Wednesday, January 14, 2009

Rescue Dawn

I don't know why I never saw Rescue Dawn in theaters. I've always enjoyed war films, but for whatever reason I missed out. Then when I got into Herzog's work, I put off renting this because I was afraid of something so commercial from such a visionary and iconoclastic director. Yet, as it so often does, curiosity got the better of me and I popped in a copy to watch Herzog sell out to the masses on the commercial and critical successes of his recent documentaries.

Instead, what I got was a wholly original and quintessentially Herzogian war film that manages to subvert both the war and the prison/escape genre, ridding them of nearly all of the contrivances and banalities and instead forging a story of simple survival. You can tell you're in for a special ride from the very beginning, when Herzog plays that famous stock footage of Agent Orange being dropped on villages, but slows it down and focuses in such a way that it seems...different somehow. More menacing.

A fictive expansion of Herzog's incredible and subtly moving documentary Little Dieter Needed to Fly, Rescue Dawn is indeed a dramatized version of the trials of Dieter Dengler, the first man to escape from a Viet Cong POW camp. Yet in many ways, this dramatization often feels more real than the actual documentary. No wonder, since Herzog made both; he's always blurred the line between fact and fiction in both his narrative work and his documentaries, and his attempt to fill in the cracks in Dieter's story he left out in deference to his fellow prisoners paints an utterly convincing portrait of men broken by captivity and one man's ability to rally them.

However, Herzog never glorifies their violence, as he never does. This is simply a story of a remarkable man's will to live and his unflinching belief in his adopted country (Dieter was born in Germany but joined the U.S. Air Force for citizenship and for a chance to fly). When he arrives in the POW camp, an Vietnamese officer who speaks fluent English tells him that if he signs a piece of anti-American propaganda condemning the U.S. for bombing Indochina. Dieter responds that he never wanted to go to war but refuses to attack the country that "gave [him his] wings," even in an anonymous piece of rhetoric.

Dieter is then thrown in with the other prisoners and tortured in a variety of ways that stress the terrifying ordeals without ever glamorizing the acts like so many gory films today. In the camp, he meets the other 5 prisoners, 2 of whom are also American. Jeremy Davies plays "Eugene from Eugene, Oregon," a frightfully emaciated man who's gone mad in captivity. When Dieter immediately begins planning an escape, Gene warns that he'll tell the guards, because he's bought into their false promises of impending release. Steve Zahn stretches his chops as Duane, who, like Gene, has been broken, but in differing ways.

The escape plan Dieter cooks up is rather ingenious and all the more intriguing because we know it's true. It's daring and precisely calculated and works even when it doesn't go according to plan. However, in a darkly ironic (and purely Herzogian) twist, escape is the easy part. When Dieter first arrived in the camp, he mocked the flimsy bamboo cells and boasted he'd escape that night. "Don't you get it?" replied Duane, "The prison's the jungle." The jungle, a recurring setting in Herzog's work, indeed becomes a labyrinthine and unconquerable foe in the film's second half as Dieter and Duane attempt to flee to...wherever, really.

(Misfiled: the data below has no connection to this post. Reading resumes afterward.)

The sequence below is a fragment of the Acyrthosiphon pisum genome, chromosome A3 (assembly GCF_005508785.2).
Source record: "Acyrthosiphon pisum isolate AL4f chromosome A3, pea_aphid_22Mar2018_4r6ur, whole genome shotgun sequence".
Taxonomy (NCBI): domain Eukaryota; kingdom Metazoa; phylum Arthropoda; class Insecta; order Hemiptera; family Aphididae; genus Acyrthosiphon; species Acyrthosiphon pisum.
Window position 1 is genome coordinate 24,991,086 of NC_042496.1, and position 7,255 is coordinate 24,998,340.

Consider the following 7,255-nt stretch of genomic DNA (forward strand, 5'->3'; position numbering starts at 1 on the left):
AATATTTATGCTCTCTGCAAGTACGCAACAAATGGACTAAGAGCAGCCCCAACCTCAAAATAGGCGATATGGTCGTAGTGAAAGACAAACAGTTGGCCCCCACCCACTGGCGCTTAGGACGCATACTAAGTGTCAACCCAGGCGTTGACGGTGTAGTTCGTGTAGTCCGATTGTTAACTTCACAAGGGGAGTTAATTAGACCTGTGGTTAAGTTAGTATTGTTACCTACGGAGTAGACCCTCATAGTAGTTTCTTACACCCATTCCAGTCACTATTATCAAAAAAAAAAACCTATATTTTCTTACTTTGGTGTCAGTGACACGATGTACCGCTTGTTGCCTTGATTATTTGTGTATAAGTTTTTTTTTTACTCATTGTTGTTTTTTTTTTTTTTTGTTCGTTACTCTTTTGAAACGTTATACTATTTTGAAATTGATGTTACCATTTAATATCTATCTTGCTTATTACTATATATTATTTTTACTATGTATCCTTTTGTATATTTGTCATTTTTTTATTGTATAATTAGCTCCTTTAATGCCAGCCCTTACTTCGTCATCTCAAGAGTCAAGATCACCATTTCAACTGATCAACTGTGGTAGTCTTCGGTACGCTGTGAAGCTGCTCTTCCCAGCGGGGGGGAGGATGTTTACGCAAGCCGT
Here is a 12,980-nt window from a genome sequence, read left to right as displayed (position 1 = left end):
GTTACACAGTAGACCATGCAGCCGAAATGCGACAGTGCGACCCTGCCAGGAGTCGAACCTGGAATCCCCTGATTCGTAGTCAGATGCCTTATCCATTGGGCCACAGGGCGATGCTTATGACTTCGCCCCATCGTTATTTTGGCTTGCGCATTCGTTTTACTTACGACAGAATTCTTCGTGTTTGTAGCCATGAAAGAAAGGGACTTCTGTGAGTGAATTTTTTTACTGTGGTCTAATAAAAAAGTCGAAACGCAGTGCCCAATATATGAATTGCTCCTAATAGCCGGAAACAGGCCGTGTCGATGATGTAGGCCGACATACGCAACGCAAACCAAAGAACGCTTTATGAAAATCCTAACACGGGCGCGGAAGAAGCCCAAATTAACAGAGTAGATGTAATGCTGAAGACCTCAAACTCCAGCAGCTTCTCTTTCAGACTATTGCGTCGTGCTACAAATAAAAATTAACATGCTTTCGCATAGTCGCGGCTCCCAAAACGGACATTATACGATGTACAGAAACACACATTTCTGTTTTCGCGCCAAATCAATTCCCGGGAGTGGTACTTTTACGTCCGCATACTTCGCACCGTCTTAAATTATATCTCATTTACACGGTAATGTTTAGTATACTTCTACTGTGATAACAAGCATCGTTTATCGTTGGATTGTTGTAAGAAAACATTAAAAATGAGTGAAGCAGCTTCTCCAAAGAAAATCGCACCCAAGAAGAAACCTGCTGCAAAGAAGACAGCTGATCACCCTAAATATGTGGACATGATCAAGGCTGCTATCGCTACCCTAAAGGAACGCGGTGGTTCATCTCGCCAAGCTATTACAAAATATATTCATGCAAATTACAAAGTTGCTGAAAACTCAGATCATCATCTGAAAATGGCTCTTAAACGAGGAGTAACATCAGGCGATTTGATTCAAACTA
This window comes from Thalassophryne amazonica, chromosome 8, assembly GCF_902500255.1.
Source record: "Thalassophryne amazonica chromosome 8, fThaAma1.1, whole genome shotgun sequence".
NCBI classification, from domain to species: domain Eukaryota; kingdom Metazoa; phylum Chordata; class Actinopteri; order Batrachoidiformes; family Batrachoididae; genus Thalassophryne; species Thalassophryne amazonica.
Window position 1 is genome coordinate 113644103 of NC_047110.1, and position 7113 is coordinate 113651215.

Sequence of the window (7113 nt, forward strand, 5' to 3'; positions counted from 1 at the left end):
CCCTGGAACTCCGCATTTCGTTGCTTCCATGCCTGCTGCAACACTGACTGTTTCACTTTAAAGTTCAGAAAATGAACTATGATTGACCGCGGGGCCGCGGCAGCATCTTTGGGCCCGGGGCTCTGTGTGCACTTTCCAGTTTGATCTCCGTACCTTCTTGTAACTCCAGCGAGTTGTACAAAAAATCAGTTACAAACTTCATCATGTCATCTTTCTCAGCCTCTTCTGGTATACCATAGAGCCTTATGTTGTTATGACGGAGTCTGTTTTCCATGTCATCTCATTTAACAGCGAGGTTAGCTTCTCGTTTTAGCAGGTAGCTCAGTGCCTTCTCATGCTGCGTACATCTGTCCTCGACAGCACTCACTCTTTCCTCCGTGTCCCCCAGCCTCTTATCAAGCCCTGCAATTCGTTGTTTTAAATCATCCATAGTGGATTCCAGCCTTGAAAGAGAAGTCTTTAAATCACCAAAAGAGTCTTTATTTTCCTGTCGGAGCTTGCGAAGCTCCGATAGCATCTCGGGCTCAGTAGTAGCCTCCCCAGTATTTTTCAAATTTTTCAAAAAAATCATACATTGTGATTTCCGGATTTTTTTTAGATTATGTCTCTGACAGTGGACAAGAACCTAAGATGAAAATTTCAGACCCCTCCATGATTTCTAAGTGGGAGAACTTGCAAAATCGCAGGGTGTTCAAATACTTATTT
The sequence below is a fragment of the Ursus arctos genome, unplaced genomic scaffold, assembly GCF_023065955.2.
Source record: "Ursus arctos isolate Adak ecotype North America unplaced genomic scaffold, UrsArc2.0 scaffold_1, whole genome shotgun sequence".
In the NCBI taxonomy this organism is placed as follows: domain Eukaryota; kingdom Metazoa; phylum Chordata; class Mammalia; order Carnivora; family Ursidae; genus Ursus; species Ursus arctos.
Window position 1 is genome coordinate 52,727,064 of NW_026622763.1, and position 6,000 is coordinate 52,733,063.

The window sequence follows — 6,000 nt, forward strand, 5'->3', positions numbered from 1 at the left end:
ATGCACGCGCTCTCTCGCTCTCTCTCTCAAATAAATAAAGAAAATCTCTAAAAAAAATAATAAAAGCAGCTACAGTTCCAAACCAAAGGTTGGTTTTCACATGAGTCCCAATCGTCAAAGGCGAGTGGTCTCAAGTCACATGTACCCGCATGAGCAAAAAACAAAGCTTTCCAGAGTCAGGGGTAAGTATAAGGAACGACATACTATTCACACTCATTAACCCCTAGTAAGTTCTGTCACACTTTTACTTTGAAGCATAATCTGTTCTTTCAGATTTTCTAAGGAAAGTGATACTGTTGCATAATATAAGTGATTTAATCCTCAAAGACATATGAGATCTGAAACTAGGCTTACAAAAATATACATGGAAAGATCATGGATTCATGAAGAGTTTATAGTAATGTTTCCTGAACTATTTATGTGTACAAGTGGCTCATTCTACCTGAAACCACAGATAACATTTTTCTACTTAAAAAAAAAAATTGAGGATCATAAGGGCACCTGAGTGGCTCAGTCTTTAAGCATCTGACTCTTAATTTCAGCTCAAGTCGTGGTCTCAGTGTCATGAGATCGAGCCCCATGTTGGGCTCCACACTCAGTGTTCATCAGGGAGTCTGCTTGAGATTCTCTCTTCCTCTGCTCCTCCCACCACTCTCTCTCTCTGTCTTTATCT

Another director may have exploited the horrors the pair face in their trek through the wilderness, but Herzog presents it with the same cold detachment of the rest of the film. Bale really proves himself in these passages, sporting a look of pure determination as he implements his survival skills to make fire, camouflage, and find food.

Some complain that the final scene, in which Dieter is triumphantly reintroduced to his station, as overly patriotic. We live in cynical times, indeed. First of all, this actually happened, so calling it a Hollywood-style "happy ending" is ridiculous; and second, Dieter's pragmatic non-speech deflates the bombast his superiors try to place on the situation. Sure, it's more upbeat than the endings of Herzog's other work, but I fail to see why he has to completely change the outcome of Dieter Dengler's life just to adhere to the auteur theory.

Ultimately, the only flaws I spotted were in the beginning, in the sequence where Dieter flies and ultimately crashes his plane. Herzog has never used special effects before, and it shows. Also, the bit where Dieter stops to drink from a puddle, you know that when the camera tilts back up with him that he'll be surrounded. However, these are minor flaws in an otherwise stellar and original work.

If this is what Herzog looks by 'going Hollywood,' then I can't help but be excited. All those who might worry that he sold out have nothing to fear; Rescue Dawn is pure Herzog, and it belongs on the short list of great films about a war which has already been documented in a number of timeless classics.

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